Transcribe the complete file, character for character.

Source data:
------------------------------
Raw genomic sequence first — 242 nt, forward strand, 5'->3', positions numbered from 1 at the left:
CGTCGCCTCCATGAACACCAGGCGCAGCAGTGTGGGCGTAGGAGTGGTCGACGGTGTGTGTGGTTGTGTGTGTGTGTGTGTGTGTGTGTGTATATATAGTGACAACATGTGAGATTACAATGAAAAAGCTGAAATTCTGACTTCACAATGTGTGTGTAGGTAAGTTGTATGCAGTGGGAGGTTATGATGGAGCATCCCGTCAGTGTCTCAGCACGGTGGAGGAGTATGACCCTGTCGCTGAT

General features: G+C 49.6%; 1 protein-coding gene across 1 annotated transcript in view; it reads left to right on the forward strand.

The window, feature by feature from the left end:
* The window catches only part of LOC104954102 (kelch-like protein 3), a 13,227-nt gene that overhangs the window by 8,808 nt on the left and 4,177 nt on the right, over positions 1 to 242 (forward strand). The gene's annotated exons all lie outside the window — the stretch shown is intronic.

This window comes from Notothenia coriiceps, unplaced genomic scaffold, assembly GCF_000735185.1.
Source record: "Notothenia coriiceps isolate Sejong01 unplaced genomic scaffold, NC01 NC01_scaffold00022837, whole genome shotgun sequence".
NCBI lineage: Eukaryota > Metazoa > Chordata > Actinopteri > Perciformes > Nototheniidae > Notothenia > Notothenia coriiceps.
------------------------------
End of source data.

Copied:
Raw genomic sequence first — 242 nt, forward strand, 5'->3', positions numbered from 1 at the left:
CGTCGCCTCCATGAACACCAGGCGCAGCAGTGTGGGCGTAGGAGTGGTCGACGGTGTGTGTGGTTGTGTGTGTGTGTGTGTGTGTGTGTGTATATATAGTGACAACATGTGAGATTACAATGAAAAAGCTGAAATTCTGACTTCACAATGTGTGTGTAGGTAAGTTGTATGCAGTGGGAGGTTATGATGGAGCATCCCGTCAGTGTCTCAGCACGGTGGAGGAGTATGACCCTGTCGCTGAT

General features: G+C 49.6%; 1 protein-coding gene across 1 annotated transcript in view; it reads left to right on the forward strand.

The window, feature by feature from the left end:
* The window catches only part of LOC104954102 (kelch-like protein 3), a 13,227-nt gene that overhangs the window by 8,808 nt on the left and 4,177 nt on the right, over positions 1 to 242 (forward strand). The gene's annotated exons all lie outside the window — the stretch shown is intronic.

This window comes from Notothenia coriiceps, unplaced genomic scaffold, assembly GCF_000735185.1.
Source record: "Notothenia coriiceps isolate Sejong01 unplaced genomic scaffold, NC01 NC01_scaffold00022837, whole genome shotgun sequence".
NCBI lineage: Eukaryota > Metazoa > Chordata > Actinopteri > Perciformes > Nototheniidae > Notothenia > Notothenia coriiceps.